There have been many films about the end times, but few have had all that much to do with the actual Book of Revelation. Most apocalyptic movies have been more interested in giving the ancient prophecies a modern spin than in bringing the Scriptures themselves to life—and they have usually accomplished this by spinning a web of hokey political conspiracies and horror–movie shock effects out of thin air. Thus, these films have tended to reflect the social and cultural preoccupations of their makers much more than anything particularly biblical.
Thankfully, there is none of that in The Apocalypse, a European TV–movie (now available on video in North America) which brings some of the visions of John to life more or less as he recorded them. But the filmmakers, evidently convinced (and understandably so) that the Book of Revelation, as written, might not lend itself to a conventional dramatic structure, have imposed a fictitious story of their own on the proceedings—and while it is good to see Revelation put within its proper first–century setting, the results are often quite banal.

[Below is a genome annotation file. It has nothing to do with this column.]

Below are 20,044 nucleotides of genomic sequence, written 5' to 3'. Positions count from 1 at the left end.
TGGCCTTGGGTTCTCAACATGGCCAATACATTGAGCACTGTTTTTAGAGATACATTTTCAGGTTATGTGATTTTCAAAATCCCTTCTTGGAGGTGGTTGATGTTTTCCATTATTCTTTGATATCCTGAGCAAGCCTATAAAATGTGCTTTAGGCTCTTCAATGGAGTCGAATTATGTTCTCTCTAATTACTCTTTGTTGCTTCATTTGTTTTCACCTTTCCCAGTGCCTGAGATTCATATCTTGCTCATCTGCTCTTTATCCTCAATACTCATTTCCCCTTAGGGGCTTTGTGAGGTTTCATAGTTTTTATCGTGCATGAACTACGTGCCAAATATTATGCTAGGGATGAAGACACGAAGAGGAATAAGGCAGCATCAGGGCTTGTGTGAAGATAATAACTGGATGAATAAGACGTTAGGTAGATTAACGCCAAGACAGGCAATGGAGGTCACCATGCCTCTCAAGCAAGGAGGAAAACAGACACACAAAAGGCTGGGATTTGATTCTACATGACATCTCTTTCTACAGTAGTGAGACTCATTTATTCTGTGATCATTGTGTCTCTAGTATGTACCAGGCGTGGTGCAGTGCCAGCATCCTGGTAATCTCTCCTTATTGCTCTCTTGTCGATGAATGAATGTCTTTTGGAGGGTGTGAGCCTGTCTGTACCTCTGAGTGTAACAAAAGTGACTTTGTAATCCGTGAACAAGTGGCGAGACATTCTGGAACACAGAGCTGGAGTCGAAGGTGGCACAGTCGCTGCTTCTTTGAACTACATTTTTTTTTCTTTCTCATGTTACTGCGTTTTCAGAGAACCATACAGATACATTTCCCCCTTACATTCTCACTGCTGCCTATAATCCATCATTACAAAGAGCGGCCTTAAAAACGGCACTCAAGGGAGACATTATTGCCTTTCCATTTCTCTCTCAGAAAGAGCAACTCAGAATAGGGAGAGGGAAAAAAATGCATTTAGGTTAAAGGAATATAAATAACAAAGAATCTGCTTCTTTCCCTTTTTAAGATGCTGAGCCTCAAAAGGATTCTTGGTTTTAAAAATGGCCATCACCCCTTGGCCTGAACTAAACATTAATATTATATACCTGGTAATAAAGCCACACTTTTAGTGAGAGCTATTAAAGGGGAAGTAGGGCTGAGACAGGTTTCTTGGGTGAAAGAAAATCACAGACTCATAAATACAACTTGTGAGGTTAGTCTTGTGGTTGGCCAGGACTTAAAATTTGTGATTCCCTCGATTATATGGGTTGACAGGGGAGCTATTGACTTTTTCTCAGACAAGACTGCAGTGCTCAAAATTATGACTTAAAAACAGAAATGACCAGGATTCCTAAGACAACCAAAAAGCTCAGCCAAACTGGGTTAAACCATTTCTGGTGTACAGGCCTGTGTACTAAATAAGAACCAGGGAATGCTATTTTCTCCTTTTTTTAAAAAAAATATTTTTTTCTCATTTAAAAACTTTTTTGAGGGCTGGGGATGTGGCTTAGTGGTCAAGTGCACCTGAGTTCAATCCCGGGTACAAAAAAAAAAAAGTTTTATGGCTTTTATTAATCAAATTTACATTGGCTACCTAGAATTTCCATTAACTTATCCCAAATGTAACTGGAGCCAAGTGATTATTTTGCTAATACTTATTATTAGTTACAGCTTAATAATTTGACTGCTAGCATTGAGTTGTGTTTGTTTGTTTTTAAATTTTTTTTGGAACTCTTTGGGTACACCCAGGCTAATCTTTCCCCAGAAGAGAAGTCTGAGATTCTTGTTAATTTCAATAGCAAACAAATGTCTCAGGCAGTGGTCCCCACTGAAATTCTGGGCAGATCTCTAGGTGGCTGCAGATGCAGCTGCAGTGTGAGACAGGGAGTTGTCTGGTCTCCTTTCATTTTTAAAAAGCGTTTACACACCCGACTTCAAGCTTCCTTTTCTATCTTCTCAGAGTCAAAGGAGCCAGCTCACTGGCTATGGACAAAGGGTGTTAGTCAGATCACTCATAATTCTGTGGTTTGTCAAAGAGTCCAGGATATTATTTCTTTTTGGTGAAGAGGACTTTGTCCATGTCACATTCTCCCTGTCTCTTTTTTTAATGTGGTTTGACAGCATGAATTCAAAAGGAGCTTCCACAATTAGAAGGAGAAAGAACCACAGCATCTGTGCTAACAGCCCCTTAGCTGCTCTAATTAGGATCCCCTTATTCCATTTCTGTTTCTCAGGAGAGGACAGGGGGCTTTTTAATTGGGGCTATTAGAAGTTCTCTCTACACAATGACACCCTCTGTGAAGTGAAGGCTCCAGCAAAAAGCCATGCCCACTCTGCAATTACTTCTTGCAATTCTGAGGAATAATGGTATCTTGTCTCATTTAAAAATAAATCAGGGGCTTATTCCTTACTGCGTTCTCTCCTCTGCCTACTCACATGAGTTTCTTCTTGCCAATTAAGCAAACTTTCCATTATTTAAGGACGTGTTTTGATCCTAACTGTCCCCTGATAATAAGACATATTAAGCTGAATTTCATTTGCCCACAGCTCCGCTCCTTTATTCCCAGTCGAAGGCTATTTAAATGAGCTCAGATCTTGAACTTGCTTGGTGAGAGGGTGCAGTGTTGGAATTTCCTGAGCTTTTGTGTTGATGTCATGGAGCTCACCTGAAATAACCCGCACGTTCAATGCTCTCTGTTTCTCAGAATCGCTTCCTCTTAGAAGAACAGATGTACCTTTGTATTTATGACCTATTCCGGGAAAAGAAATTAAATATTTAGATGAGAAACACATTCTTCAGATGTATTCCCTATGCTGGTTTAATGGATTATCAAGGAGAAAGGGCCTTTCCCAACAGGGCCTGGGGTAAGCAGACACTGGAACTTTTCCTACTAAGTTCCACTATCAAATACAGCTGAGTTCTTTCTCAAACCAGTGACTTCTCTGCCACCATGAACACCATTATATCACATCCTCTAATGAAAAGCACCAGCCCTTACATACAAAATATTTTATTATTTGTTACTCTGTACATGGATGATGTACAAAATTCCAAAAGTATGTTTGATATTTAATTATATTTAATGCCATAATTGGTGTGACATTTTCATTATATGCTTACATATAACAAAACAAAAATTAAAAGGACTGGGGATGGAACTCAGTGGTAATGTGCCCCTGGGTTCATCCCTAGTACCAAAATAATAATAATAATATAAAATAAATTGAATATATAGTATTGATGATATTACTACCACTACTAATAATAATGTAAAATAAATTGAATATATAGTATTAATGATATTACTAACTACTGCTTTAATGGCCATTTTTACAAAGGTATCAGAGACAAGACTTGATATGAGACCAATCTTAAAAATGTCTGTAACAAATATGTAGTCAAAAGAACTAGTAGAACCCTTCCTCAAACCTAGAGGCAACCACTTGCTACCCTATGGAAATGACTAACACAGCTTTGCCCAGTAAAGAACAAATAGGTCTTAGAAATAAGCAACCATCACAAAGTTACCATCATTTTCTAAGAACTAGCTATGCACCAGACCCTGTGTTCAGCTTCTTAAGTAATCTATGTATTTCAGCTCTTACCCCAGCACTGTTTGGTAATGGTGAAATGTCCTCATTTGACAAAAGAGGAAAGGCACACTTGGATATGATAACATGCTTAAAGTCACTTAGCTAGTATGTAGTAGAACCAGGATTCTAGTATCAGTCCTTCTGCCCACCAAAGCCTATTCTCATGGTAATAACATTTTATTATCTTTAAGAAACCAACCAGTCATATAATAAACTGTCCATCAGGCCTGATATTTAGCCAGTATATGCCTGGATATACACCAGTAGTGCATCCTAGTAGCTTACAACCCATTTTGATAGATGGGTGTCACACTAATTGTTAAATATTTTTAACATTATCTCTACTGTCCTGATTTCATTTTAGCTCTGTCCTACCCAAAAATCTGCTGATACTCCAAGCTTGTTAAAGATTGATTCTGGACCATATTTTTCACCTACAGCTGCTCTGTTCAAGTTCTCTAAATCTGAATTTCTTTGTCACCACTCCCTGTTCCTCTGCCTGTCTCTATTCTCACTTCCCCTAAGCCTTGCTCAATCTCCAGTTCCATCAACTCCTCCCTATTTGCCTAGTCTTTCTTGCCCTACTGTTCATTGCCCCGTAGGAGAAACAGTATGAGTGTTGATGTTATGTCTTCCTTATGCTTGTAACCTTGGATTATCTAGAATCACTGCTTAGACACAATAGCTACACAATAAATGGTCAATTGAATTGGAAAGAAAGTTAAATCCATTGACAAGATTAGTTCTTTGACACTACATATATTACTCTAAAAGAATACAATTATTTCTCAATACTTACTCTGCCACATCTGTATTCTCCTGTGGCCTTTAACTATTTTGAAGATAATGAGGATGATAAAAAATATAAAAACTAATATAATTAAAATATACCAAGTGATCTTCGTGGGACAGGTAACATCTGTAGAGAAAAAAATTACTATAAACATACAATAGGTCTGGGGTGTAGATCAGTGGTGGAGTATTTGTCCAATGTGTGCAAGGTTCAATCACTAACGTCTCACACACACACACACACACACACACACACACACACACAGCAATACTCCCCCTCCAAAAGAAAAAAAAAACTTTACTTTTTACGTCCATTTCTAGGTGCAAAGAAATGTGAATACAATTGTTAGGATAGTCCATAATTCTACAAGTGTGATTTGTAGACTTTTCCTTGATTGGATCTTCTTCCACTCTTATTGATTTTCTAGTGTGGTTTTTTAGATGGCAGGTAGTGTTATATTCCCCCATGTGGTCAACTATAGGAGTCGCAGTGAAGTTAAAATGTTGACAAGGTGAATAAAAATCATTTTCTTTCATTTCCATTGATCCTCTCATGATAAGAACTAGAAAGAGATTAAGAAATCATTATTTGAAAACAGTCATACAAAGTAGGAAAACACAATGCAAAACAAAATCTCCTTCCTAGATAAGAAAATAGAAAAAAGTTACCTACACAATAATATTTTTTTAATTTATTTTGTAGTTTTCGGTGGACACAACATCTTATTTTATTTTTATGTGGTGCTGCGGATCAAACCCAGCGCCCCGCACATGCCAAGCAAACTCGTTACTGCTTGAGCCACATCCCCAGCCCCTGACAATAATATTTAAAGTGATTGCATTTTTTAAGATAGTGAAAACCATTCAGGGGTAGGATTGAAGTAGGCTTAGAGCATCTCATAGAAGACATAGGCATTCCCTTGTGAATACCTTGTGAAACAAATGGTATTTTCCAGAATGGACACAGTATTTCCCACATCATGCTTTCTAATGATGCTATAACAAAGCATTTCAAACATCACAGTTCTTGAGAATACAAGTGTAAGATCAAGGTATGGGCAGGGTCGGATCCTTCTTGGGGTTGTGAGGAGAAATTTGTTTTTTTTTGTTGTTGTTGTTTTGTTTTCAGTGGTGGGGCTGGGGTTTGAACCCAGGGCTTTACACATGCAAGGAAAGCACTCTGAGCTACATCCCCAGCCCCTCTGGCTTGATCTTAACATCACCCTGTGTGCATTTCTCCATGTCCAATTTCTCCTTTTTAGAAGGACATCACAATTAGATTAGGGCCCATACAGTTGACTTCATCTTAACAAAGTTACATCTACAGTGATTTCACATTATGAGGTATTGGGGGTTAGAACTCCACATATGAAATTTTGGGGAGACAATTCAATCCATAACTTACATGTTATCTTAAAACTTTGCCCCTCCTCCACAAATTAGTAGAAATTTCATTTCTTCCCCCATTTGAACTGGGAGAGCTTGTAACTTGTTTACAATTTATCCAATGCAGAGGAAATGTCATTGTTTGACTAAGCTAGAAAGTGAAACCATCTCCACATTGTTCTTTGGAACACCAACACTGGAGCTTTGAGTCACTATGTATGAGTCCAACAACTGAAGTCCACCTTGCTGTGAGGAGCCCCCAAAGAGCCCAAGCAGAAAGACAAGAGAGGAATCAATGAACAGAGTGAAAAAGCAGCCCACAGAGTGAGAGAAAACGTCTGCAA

The basic premise certainly has potential. John (the late Richard Harris), the last surviving personal witness to the Resurrection, is imprisoned on the Isle of Patmos and sending letters of encouragement to persecuted Christians. However, because John keeps his identity a secret and goes by another name on Patmos, the Christians in nearby Ephesus are not sure exactly where he is. Meanwhile, the Roman Emperor Domitian (Bruce Payne), who has proclaimed himself divine, wants the Christians to worship him, and he gives his generals orders to put the rumors of John's continuing leadership to a definite end.
This is where things ...1
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